Having multiple focus points is essential. It is, especially in sports photography, not an option to recompose. Take the first image of a car, the focus point is set to the middle-right point so as to keep the front of the car in focus. In the soccer example I had the farthest-right point selected as I was shooting in portrait and wanted to be certain the subjects head was always in focus.

Focus was tracking on the front-left (camera-right) headlight.
Focus was tracking on this boys face.


In sports shooting you need quick, accurate AF and high FPS. These go hand in hand, as we've discovered with the K10D. I, personally, would like to see at least 40D-grade AF, hopefully nearing D300. 11 AF points is good, some more would be better, but mainly accuracy and the ability to predict what is happening.

The prediction side of things Pentax simply can not do. I'm now finding myself shooting more and more sports and finding the limitations of the K10D AF system regularly. For examples like the one posted below the Pentax simply couldn't handle it, yet I shot the same corner with the same lens (both 50-500's) on a 40D and it was spot on every time.

Notice how the focus is on the base of the windscreen? The camera focussed on the front bumper, but because it couldn't predict where it was going to be it fouled up the focus.

This is most certainly a selling point. Not just for me, but a lot of others. There is a massive market here.
01-22-2008, 04:28 PM   #118
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QuoteOriginally posted by blwnhr Quote
To add my 2-cents to the focus speed and focus point debate I will refer to the 2 images I've posted links to below.

Having multiple focus points is essential. It is, especially in sports photography, not an option to recompose. Take the first image of a car, the focus point is set to the middle-right point so as to keep the front of the car in focus. In the soccer example I had the farthest-right point selected as I was shooting in portrait and wanted to be certain the subjects head was always in focus.

Focus was tracking on the front-left (camera-right) headlight.
Focus was tracking on this boys face.


In sports shooting you need quick, accurate AF and high FPS. These go hand in hand, as we've discovered with the K10D. I, personally, would like to see at least 40D-grade AF, hopefully nearing D300. 11 AF points is good, some more would be better, but mainly accuracy and the ability to predict what is happening.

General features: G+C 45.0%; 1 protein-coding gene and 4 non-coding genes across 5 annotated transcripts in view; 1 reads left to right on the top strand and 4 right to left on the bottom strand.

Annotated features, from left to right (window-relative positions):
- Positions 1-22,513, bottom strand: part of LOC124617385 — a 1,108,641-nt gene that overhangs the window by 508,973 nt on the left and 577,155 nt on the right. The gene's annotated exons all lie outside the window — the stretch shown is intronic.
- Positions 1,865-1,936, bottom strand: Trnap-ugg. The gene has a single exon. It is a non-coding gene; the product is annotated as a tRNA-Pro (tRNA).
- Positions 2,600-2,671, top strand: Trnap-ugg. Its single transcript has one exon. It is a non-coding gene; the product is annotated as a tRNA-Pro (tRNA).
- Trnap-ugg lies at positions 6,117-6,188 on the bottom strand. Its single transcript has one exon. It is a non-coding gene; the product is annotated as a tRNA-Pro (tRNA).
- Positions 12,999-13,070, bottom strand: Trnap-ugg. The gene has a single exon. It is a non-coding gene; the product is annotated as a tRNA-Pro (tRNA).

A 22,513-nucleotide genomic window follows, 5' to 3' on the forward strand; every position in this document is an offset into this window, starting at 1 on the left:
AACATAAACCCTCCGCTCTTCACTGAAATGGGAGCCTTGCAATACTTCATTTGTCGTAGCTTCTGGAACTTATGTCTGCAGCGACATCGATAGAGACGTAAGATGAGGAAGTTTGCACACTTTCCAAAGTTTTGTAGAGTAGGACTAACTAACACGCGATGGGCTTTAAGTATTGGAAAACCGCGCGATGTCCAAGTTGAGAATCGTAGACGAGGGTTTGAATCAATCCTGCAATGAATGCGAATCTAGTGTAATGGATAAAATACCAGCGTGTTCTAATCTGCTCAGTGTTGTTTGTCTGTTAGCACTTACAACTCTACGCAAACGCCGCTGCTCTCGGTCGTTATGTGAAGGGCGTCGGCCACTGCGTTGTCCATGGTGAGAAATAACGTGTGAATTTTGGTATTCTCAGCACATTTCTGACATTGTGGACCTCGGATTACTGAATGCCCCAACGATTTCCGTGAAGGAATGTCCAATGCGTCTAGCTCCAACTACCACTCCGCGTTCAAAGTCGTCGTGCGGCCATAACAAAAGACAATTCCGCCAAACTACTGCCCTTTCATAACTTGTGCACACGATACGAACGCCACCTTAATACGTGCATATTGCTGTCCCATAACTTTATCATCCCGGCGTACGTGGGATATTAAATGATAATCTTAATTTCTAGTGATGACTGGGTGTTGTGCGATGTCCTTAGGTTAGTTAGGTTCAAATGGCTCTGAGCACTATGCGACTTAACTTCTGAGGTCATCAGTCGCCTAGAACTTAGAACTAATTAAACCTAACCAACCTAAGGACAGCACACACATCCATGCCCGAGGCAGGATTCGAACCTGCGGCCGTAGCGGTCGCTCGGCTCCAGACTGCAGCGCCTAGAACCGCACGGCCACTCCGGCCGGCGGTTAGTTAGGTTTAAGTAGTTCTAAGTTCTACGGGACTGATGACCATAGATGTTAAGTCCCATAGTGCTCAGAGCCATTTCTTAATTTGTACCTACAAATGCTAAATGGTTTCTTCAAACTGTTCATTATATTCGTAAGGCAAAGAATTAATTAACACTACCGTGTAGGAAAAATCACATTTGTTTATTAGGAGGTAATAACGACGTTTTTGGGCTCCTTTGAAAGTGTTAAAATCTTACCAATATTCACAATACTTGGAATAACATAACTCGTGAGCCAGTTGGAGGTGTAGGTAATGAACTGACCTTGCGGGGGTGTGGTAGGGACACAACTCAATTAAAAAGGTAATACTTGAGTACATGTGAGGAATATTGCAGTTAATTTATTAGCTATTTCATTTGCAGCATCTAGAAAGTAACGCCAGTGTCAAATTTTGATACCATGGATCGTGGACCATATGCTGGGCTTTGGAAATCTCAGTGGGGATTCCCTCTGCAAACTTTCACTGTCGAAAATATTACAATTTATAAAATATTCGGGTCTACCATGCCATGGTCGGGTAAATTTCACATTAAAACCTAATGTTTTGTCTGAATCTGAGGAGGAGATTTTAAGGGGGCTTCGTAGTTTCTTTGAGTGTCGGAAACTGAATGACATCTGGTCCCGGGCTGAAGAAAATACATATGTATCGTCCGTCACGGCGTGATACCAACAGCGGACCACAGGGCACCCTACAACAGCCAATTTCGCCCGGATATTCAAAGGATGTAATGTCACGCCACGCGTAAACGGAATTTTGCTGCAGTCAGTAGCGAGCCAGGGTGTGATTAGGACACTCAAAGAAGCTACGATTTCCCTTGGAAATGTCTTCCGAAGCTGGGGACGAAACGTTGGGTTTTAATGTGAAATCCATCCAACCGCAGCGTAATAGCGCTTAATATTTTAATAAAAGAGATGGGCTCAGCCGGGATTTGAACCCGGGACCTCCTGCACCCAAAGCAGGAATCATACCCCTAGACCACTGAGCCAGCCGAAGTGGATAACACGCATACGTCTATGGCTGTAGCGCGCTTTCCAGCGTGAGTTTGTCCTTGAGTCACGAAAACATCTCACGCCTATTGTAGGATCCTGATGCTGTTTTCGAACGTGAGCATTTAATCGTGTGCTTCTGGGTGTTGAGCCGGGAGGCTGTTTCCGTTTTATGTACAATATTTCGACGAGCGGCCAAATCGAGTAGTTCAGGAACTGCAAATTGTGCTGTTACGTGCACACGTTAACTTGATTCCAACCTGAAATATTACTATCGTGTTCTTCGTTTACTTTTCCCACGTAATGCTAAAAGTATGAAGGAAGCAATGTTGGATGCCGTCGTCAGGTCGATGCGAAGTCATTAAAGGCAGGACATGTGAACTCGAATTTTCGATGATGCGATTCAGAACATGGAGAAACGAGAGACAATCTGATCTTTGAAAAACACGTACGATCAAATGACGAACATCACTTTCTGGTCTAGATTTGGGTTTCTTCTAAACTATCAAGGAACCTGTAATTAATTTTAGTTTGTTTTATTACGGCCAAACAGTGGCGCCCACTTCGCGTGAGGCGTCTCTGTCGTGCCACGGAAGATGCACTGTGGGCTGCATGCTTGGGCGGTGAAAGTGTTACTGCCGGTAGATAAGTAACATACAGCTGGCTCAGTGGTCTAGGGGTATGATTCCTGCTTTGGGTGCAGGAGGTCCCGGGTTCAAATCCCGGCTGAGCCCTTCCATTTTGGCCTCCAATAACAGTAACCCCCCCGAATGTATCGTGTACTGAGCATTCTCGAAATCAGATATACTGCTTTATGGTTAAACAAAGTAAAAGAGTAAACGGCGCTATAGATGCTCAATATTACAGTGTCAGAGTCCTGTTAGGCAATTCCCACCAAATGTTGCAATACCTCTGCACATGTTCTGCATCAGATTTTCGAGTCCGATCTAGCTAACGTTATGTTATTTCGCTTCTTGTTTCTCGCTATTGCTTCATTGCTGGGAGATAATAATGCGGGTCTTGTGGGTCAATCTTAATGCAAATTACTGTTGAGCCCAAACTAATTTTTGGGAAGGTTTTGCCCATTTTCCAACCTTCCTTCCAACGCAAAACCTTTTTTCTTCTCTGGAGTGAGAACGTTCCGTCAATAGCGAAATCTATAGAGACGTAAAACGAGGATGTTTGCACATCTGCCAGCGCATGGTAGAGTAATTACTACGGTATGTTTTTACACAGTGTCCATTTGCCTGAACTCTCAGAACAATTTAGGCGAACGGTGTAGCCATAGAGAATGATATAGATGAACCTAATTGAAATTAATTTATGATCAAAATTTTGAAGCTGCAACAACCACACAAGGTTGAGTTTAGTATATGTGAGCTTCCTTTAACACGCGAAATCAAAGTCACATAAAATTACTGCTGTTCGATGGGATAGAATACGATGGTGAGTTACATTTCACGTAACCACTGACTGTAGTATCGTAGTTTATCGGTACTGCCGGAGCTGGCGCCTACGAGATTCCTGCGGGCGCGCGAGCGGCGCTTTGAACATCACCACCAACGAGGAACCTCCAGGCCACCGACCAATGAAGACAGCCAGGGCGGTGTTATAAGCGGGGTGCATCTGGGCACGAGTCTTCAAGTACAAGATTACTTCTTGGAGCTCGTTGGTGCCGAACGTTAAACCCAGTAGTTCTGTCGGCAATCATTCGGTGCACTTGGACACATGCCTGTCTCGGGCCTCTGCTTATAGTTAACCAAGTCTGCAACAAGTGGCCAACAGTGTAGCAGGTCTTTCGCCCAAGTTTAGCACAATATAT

The prediction side of things Pentax simply can not do. I'm now finding myself shooting more and more sports and finding the limitations of the K10D AF system regularly. For examples like the one posted below the Pentax simply couldn't handle it, yet I shot the same corner with the same lens (both 50-500's) on a 40D and it was spot on every time.

Notice how the focus is on the base of the windscreen? The camera focussed on the front bumper, but because it couldn't predict where it was going to be it fouled up the focus.

This is most certainly a selling point. Not just for me, but a lot of others. There is a massive market here.
Are you saying that the first two examples were with a canon?
Nice work by the way.
01-22-2008, 04:29 PM   #119
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Chris - you mention something for sports shooters - is this camera-centric or lens-centric? And if lens related - will it be announced at the same time as the new cameras?
01-22-2008, 06:46 PM   #120
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QuoteOriginally posted by jgredline Quote
Are you saying that the first two examples were with a canon?
Nice work by the way.
No, they are all with K10D. Just saying that having multiple, selectable AF points is essention, depending on how the camera is being used. The last link is also K10D, my point was where that image is focussed on the windscreen when locked on the bumper, the Canon is focussed on teh bumper when locked on the bumper.